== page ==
Do folks in North Laguna need or even want a specific plan to control all development in their neighborhood?
That is one of the questions being asked in a survey of Laguna North community association, commonly known as LANO.
Questions also include whether a specific plan should be limited to commercial development along North Coast Highway or also address mansionization concerns by setting a maximum on square footage and lot coverage for residential projects.
“We [LANO board] just thought this might be something we should be looking at,” said Don Knapp, president for three of the last four years. Results of the questionnaire are expected to be completed by next week, Knapp said.
Interest in developing a specific plan was prompted by proposals opposed by the group for the empty parcel next to Crescent Bay Inn, according to Knapp.
“They tried to put in a huge development and before that there was the Sweetwater project, and an artist live/work project,” Knapp said. “Should we have a plan so developers would know what to expect?”
Arch Beach Heights and Diamond Crestview have specific plans.
“Diamond Crestview was a very special situation,” veteran Planning Commissioner Norm Grossman said. “More than 100 houses were to be built. We had to deal with all the elements of development.”
Other neighborhoods such as South Laguna Village and Lagunita have zoning overlays.
South Laguna had a specific plan when it was unincorporated and under county jurisdiction.
“We took the plan and worked parts of it into the existing city code when we annexed South Laguna,” Grossman said.
It is still a sore point with some South Laguna residents that the entire plan was not adopted.
Although not mandatory, Three Arch Bay Assn. prefers projects to be reviewed by its architectural committee before a proposal is submitted to the city. Approval by the association does not guarantee approval by the city.
“In the case of Lagunita, we were just trying to protect the character of the neighborhood,” Grossman said.
“Zoning overlays are much easier to get,” Grossman said. “Specific plans have to meet state mandates, such as ownership patterns and consistency with the general plan — a lot of detail work.
“A zoning change does not have that same level of detail. Both still have to have [California] Coastal Commission approval, but a zoning change is simpler to do because we don’t have to go into as much detail about how we defined the area or the rationale for what we are doing.”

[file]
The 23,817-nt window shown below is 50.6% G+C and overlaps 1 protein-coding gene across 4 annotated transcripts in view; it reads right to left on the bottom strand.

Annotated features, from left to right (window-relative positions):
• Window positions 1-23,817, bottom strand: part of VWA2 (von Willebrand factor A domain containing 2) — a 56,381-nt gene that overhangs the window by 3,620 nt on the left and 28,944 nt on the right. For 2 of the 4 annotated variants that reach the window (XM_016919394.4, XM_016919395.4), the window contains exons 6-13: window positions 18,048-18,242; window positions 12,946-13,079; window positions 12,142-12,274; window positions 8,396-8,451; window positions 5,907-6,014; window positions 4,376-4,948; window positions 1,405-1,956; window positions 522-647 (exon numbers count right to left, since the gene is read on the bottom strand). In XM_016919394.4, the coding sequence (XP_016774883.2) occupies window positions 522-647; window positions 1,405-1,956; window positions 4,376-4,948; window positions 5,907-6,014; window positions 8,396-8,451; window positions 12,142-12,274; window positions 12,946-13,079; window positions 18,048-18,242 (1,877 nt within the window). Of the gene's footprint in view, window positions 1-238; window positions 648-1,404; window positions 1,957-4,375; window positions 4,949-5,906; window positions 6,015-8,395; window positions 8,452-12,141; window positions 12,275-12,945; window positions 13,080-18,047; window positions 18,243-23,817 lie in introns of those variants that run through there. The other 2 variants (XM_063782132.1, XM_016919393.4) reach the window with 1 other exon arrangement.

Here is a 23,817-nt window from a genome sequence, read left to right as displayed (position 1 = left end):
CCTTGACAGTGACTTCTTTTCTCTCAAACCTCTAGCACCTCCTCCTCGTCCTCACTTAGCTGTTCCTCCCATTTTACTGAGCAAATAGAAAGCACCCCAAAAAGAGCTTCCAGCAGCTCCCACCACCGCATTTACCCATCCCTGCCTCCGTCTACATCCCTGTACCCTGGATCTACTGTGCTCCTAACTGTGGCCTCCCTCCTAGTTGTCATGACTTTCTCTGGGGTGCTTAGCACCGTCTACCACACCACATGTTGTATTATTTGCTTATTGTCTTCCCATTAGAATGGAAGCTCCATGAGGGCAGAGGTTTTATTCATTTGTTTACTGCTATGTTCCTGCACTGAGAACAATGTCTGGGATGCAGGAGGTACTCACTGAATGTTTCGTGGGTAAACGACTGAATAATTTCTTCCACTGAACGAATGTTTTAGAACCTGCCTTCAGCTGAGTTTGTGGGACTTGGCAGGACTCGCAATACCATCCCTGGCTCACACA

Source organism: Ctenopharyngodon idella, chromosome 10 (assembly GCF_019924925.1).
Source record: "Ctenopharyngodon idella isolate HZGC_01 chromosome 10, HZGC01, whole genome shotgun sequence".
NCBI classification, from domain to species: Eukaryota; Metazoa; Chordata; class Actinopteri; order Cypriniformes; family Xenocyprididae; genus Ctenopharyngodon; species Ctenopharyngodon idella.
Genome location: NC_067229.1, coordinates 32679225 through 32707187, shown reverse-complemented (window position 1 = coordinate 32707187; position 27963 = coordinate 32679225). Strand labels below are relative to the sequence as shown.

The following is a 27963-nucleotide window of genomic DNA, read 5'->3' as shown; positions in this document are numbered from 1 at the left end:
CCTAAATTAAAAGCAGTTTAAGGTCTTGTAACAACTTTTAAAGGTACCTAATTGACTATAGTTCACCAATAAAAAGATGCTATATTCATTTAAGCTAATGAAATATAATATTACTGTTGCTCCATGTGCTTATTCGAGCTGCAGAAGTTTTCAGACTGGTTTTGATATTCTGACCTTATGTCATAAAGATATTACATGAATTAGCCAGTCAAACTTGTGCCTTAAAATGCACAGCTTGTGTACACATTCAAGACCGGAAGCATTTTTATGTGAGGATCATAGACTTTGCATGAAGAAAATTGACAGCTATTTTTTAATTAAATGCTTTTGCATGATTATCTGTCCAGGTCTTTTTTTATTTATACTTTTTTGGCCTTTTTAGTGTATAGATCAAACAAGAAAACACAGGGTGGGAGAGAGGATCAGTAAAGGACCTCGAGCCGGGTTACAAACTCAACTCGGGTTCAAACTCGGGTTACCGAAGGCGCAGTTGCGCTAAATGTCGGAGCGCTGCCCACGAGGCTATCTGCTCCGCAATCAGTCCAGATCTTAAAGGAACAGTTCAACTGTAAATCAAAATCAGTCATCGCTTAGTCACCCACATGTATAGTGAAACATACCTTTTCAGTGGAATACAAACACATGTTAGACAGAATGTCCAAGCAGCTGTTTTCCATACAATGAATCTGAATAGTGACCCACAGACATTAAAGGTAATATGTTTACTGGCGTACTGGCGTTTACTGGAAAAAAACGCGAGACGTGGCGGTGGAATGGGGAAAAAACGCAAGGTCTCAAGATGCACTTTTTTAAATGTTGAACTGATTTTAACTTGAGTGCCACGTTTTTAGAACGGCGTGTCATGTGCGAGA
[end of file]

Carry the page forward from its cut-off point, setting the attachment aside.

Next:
North Laguna already has several zones, including commercial, single- and multi-family residential.
“The neighborhood changes dramatically from block to block in some areas,” Grossman said. “Take Aster Street: the needs at the top of the street are vastly different from the needs of property owners closer to the highway, as is the case with R-1 and R-2 lots.”
An overlay could cover square footage and lot coverage — among the items in the questionnaire, as well as types of businesses, Grossman said.
Specific plans are usually formulated by the residents of the specified area and then submitted to the City Council for approval.
The membership was asked to vote whether they should review any plan before it is submitted to the council.
If the survey shows sufficient interest in the development of a plan, North Laguna non-members of LANO probably will be consulted, Knapp said.
LANO is one of two neighborhood associations in North Laguna. North Laguna Community Assn. is the other one — the difference being that LANO does not take group political positions.
BREAKFAST PLEDGES FATTEN THE POT
Laguna Beach Seniors made some gains at a breakfast held March 28 at Aliso Creek Inn to raise funds for the Susi Q project.
The Laguna Beach United Methodist Church announced a $1,000 grant and challenged its parishioners to match it. One parishioner has already upped the ante with a $1,000 pledge, also to be matched by parishioners.
Pledges and proceeds from the breakfast will be added to the seniors’ capital campaign to raise $5.2 million for the construction, furnishing and endowment of the Susi Q half of the Third Street project they will share with a community center.
“The purpose of the breakfast was to plant seeds and to explain our vision of what the center will be,” said Ann Quilter, campaign co-chair with Darcy Loveland Bickel.
Bickel also assisted breakfast chair Terri Johnson.
Johnson introduced Quilter; her brother-in-law, Chris, who is a Laguna Beach Seniors board member; Lee Anderson, president of seniors; Kent Russell, who donated funds for the fireplace in the lounge area of the proposed center; and Bickel, who explained ways to help the campaign.
Groundbreaking for the center was held at 4 p.m., Tuesday, and is expected to be open by early 2009 (See story, Page XX).
For more information, call (949) 497-2441.
GREAT PARK CONNECTION
The Laguna Canyon Conservancy is encouraging written support for the wildlife corridor in the Great Park, designed to create a swathe of open space from the Cleveland National Forest through the Laguna Coast Wilderness Park to Crystal Cove State Park and the ocean.
“Environmentalists consider it essential to have it as part of the construction from the beginning,” Laguna Canyon Foundation Executive Director Mary Fegraus said.
Foundation President Michael Pinto will be speaking about the corridor Monday at the conservancy dinner at Tivoli Terrace. Pinto is the vice president of the Great Park Conservancy and vice-chair of the Great Park Conservancy;
“He has been our advocate on the board for the corridor,” Fegraus said.
Written support for the corridor’s inclusion in Phase One of the construction may be sent to Larry Agran and other park board members at Orange County Great Park, One City Plaza, P.O. Box 19575, Irvine, CA, 92623.
Monday’s conservancy dinner meeting is open to the public, but reservations are required. For more information, call (949) 494-6465 by Saturday.